The People Meter is the measurement device at the heart of the audience measurement system. There are two primary functions that the meter system has to fulfill
- Identify what is being watched.
- Identify who is viewing – which panel members and guests in the home are viewing.
The meter also performs other necessary functions such as:
- Timekeeping – the channel tuning and people registration events need to be logged accurately.
- Data storage – a secure system is needed to hold data within the meter prior to transferring the viewing data to the central computer for processing.
- Data communication – within homes where there is more than one meter, data need to be transferred safely to the main meter.
- Data transfer – from the main meter to the central computer.
Each element of the People Meter is crucial to the accuracy of the overall system.
Perhaps the biggest benefit of the People Meter for advertisers is that media buyers will be able to precisely compare the audience reached by a TV schedule with the audience they intend to reach. This is a service, which measures the ratings depending on the way it is compiled and the audience who are asked to measure the ratings.
People meters were initiated in 1995 after a decade of debate, testing and critical appraisal. Initially available through the IMRB and MARG in Mumbai, MARG has now extended it to Delhi.
Previously or in markets where there are only a limited number of broadcasters, with basic programming and limited activity, it is sufficient to gather viewership data by means of interviews or viewing diaries.
Increasing numbers of channels, multiple broadcasting platforms, increased number of TV sets and remote controls per family have lead to a more complex TV environment. Furthermore, the viewer is now faced with the possibility of utilizing the TV screen as a medium for VCR’s, including the option of time shifted viewing or video games,
Within this dynamic environment, people meters have proved themselves capable of measuring audiences with a degree of accuracy and detail, which surpasses previous alternative measurement systems.
People meter are required to measure minute-by-minute TV viewing by the respondents. The process is cumbersome. The interest of the respondent in operating the hardware, the accuracy levels, and achieving representative sample along with the following issues that need addressing:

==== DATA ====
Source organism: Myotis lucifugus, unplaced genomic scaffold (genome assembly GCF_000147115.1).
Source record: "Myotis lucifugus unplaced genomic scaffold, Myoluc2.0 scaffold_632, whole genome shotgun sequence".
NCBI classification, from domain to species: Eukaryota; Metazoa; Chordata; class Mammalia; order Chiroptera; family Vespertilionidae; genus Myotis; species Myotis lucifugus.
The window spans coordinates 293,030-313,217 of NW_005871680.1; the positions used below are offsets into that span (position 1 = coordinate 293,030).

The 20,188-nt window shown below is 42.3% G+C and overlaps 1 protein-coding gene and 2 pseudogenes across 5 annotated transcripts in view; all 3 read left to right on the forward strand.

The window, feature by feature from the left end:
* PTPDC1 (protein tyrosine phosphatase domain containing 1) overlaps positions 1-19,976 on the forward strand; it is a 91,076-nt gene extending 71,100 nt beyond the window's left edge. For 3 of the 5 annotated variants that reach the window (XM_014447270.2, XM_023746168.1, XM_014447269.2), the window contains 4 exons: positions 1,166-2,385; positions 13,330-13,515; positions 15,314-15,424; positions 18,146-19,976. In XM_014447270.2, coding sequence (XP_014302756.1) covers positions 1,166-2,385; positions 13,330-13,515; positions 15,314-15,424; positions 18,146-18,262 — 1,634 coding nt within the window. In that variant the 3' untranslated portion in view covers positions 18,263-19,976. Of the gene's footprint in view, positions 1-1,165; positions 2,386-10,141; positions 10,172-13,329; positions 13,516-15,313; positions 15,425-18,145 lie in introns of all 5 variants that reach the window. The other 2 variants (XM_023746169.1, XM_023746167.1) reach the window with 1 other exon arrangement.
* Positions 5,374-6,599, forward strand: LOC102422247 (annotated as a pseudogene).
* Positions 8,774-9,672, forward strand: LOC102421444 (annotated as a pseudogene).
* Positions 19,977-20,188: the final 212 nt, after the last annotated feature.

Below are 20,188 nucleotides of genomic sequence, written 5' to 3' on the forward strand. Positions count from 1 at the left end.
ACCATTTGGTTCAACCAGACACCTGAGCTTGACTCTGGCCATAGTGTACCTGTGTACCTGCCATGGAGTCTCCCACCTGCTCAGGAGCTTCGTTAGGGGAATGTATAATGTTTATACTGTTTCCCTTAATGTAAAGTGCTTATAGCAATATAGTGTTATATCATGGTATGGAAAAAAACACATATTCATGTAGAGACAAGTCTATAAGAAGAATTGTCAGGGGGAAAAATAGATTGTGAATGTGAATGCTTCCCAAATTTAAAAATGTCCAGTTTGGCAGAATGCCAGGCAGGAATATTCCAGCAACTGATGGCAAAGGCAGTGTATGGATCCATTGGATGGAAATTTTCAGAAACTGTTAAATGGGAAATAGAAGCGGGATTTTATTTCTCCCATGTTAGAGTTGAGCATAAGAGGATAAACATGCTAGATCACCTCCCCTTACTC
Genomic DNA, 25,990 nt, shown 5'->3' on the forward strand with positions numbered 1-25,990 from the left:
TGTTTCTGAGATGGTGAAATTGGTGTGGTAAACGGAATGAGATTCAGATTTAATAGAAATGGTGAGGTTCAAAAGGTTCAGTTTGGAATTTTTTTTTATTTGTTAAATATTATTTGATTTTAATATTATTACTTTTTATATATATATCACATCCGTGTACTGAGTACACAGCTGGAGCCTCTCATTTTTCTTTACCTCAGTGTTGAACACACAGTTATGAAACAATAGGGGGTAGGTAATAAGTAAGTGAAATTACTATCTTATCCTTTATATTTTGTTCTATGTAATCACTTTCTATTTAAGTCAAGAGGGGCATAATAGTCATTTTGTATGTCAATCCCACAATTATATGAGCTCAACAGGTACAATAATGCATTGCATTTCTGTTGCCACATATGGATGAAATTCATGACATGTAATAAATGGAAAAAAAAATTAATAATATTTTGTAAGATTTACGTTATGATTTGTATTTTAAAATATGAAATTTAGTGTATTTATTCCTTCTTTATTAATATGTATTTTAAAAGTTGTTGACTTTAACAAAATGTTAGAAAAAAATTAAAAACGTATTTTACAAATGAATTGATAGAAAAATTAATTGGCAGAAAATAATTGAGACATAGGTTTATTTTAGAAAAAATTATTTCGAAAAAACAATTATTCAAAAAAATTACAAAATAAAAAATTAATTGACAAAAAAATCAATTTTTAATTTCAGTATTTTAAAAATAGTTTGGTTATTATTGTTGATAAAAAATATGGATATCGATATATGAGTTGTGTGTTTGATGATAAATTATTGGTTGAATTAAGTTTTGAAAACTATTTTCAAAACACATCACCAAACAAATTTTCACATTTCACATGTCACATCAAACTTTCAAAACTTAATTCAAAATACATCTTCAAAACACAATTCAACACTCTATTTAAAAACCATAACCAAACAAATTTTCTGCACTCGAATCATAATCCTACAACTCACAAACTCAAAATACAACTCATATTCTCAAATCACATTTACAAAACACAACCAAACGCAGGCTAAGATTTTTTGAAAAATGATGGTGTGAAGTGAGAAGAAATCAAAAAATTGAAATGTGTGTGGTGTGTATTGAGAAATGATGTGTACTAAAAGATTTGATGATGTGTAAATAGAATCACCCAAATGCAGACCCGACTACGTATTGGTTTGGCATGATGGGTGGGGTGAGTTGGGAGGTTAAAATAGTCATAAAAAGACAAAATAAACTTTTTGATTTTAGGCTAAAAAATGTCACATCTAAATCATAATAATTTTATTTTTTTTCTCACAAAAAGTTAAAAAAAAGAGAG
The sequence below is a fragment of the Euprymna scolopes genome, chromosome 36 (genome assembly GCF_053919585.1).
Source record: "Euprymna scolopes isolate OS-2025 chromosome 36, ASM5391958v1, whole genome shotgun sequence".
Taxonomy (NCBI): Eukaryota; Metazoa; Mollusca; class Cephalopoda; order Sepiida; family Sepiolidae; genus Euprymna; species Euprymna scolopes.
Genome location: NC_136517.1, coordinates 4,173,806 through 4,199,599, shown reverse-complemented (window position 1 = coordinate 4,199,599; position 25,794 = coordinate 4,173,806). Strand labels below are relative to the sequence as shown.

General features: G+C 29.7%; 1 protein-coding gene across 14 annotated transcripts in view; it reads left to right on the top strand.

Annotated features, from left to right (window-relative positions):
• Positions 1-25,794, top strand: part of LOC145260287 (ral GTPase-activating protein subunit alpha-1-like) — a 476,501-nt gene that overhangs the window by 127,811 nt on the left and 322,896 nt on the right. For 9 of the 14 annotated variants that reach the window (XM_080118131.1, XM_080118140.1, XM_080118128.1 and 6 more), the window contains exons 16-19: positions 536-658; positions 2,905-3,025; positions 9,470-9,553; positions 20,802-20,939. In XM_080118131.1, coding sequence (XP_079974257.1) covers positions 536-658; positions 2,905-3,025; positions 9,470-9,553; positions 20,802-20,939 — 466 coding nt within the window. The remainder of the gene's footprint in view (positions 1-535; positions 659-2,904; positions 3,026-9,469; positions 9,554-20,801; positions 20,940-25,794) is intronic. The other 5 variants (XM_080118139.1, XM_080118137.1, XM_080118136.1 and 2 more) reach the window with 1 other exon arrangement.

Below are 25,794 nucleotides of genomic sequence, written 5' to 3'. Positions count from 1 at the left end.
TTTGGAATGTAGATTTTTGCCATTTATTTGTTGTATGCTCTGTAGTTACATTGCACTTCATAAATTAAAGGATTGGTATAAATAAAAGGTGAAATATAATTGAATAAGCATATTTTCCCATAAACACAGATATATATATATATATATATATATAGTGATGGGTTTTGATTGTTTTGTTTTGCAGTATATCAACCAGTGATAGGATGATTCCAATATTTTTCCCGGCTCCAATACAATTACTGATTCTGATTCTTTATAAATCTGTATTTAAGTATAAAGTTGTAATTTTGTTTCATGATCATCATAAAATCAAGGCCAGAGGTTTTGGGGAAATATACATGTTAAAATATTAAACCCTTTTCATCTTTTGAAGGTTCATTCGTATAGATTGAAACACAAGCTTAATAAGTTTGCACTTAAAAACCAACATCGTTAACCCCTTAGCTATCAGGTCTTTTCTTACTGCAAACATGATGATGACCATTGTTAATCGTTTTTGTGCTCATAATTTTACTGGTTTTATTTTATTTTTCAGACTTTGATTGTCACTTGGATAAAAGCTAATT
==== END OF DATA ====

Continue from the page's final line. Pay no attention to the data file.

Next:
- The satellite channels by and large are operated by cable operators, who keep changing the channels at will and with a single dish, they keep rotating.
- There is room for extra domestic reception among Indians. People watch TV not only at home, but in other people’s homes, bars, hotels and elsewhere. People meters have to account for such viewing also.
- The definition of viewing also varies. Mechanical viewing to empathetic viewing need to be understood. The other parameter is “in room” vs. “in room and able to watch” to “in room and watching”. Everyone develops ones own way of watching television.
- Accuracy of performance is another critical matter. Surveys in some countries have shown that a few people who had to leave the room to pick up a phone call or answer the door bell pressed their buttons before leaving the room. There is also a likelihood of a delay of one or two minutes between the sets being tuned in and the first individual button being pressed.
- People meters are expensive, hence they limit sample size. When the sample size is small, it obviously cannot be representative of a highly complex and heterogeneous population especially of a metro, and when the small panel is changed the general levels of viewing recorded for a station might change substantially.
People meters are still of better use for programmers, as they need programme ratings within which the exact switching times are of interest, for advertisers need stringent data, which include station reach, station total viewing and share, minute by minute ratings, programme ratings, commercial ratings, continuous analysis over weeks giving reach, frequency and GRP’s for advertising schedules and special analysis for programmes.